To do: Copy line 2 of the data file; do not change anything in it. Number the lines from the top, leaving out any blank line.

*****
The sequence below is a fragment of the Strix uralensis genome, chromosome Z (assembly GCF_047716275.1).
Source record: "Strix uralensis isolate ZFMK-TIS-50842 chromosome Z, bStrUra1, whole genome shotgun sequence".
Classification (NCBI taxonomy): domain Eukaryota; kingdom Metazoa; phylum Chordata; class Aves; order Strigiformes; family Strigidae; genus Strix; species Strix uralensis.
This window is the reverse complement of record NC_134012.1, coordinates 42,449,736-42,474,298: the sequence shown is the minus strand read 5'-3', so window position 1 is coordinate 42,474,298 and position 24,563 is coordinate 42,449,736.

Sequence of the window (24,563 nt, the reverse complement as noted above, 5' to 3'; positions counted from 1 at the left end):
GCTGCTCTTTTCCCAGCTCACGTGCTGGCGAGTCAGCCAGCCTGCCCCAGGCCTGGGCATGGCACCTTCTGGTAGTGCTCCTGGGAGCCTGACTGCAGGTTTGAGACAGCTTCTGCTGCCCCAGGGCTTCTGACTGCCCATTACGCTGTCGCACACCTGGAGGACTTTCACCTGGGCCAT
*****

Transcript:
Source record: "Strix uralensis isolate ZFMK-TIS-50842 chromosome Z, bStrUra1, whole genome shotgun sequence".